Many believed the person that hacked into Laremy Tunsil’s Twitter and Instagram accounts to post videos of Tunsil smoking from a gas mask bong and screenshots of texts containing NCAA violations was his stepfather, having filed suit against the player not too long ago. After saying he had nothing to do with the hack nor even watched the draft itself, the Miami Dolphins came out shortly after and said they believe it was Tunsil’s former financial advisor behind the phone on that Thursday night.
Tunsil fired his financial advisor after about 2 1/2 months of working for him as a “runner,” a financial advisor who connects players with agents and helps with monetary retrospects when large payouts are on the horizon. The financial advisor had reportedly given Tunsil a phone and then therefore had access to his social media accounts after he was let go, and took to them with revenge in mind on draft night.
Considering the act was an extreme deformation of character on a huge public stage, it also cost the Ole Miss lineman an estimated $8-15 million dollars having fallen from a probable top-5 pick to the 13th pick where the Dolphins elected to draft him.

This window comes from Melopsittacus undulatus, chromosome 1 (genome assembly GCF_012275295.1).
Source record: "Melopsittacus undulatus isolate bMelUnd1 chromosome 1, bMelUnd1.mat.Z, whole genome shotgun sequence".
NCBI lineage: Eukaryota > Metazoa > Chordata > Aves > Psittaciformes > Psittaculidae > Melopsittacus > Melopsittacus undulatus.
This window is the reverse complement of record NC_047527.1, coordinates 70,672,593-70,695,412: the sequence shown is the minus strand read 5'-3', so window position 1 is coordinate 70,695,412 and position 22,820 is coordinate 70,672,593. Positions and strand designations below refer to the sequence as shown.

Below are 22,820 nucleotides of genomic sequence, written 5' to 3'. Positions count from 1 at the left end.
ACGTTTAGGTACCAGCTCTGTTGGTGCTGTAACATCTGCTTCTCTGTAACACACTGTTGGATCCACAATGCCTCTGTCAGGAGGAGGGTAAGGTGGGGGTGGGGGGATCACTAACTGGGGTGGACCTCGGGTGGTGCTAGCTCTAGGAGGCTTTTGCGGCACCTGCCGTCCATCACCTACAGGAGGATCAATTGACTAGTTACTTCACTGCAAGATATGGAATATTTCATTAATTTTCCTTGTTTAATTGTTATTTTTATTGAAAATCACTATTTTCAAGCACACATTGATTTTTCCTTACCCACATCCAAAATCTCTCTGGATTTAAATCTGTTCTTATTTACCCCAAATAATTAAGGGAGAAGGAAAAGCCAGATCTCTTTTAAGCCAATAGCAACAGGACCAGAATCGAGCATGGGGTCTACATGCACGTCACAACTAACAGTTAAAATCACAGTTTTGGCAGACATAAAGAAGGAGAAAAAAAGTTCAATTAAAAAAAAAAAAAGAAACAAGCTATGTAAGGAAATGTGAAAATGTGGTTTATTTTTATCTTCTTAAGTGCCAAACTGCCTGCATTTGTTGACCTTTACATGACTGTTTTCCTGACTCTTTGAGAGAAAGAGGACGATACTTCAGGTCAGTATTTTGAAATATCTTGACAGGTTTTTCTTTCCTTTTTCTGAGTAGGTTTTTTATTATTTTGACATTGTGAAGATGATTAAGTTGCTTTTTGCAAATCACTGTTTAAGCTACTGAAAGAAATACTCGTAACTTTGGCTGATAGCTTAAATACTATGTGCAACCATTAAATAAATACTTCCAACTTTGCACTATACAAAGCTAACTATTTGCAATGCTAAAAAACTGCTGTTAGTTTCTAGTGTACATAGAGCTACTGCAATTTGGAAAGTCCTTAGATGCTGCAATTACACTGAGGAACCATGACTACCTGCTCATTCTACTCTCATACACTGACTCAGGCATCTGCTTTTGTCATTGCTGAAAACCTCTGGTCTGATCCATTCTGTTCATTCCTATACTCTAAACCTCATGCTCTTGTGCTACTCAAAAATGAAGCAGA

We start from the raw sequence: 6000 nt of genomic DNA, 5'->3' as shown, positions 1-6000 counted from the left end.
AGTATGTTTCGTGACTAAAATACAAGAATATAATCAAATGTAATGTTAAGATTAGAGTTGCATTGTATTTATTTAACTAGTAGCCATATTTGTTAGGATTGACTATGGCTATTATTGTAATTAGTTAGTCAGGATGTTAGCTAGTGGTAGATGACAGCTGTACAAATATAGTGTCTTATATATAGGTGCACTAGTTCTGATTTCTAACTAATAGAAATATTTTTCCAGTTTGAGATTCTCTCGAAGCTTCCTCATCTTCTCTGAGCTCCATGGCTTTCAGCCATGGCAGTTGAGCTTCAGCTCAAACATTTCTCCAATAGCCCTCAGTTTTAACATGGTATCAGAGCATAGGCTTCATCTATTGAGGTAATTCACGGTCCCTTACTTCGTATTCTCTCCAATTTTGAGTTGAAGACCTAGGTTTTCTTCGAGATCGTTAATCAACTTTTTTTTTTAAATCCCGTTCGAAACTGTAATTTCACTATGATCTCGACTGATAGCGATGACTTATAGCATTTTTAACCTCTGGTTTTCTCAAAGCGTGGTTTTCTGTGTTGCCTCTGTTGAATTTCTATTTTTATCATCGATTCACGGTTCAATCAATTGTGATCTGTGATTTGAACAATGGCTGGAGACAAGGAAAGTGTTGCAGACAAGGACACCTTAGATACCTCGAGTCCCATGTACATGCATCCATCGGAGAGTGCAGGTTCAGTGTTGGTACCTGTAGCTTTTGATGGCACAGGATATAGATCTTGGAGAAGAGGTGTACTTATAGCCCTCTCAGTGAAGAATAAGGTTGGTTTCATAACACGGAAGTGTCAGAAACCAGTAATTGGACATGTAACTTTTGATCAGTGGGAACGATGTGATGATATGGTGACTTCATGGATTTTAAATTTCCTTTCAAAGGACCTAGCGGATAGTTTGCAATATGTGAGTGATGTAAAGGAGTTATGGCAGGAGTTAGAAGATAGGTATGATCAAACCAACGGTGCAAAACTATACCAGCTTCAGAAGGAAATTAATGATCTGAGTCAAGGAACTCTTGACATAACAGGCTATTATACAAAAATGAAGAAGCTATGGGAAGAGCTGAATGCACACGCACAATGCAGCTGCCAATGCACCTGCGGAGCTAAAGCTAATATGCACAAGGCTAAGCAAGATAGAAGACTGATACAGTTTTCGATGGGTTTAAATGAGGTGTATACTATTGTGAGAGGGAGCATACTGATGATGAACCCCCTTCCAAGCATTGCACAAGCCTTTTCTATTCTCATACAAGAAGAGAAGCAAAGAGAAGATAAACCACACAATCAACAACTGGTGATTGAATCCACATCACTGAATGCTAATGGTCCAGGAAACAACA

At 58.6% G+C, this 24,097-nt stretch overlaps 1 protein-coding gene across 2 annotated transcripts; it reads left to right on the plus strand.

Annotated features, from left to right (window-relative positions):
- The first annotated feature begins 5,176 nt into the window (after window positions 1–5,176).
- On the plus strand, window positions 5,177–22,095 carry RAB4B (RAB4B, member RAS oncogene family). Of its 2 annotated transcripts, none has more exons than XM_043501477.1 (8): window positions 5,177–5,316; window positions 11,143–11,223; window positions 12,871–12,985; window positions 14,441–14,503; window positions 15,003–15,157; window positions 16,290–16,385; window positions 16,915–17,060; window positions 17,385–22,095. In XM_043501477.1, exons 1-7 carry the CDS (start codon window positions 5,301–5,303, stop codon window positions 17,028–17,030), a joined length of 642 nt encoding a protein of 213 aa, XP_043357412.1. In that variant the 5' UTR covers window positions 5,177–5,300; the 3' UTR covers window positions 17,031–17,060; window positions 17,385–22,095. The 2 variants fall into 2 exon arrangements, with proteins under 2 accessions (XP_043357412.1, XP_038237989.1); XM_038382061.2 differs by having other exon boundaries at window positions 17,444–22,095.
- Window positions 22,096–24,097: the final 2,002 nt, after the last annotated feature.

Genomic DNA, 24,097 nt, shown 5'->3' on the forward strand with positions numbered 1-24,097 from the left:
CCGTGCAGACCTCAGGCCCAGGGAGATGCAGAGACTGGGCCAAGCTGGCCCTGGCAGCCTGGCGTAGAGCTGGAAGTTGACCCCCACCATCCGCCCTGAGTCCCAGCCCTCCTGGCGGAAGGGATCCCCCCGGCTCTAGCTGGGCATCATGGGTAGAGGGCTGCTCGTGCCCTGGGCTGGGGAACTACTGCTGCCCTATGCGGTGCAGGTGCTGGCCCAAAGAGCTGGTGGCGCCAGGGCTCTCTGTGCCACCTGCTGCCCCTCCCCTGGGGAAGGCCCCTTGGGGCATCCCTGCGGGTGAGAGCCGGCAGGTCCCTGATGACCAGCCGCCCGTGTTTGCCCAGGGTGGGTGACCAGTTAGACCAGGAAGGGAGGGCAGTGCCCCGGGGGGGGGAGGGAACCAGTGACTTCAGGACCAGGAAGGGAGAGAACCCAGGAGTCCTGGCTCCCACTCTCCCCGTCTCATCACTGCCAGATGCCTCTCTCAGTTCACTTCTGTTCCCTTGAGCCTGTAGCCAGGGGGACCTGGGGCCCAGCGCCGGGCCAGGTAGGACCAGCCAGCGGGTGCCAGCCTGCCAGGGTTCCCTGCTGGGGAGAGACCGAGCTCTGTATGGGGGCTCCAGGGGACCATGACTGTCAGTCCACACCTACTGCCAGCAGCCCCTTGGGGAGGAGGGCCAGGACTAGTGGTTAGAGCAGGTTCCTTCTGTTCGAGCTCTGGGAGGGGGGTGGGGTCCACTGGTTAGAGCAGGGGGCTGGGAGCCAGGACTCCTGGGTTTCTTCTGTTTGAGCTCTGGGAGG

The hack was so major that many suggested Tunsil could pursue legal action, under extortion.
A law states that one granting themselves access into another’s computer or data impermissibly is a crime, punishable by up to 5 years in prison.
In Laremy Tunsil’s case, even with the phone that the Twitter and Instagram accounts were accessed through was housed by the phone that the financial advisor had given to him, the act itself is still illegal.
ESPN reported the representatives of Tunsil could turn over evidence to the FBI for further investigation, yet there’s no official word yet on if Tunsil will end up pursuing legal action or if the offensive tackle and the Miami Dolphins simply want this to go away and will let the story die as so.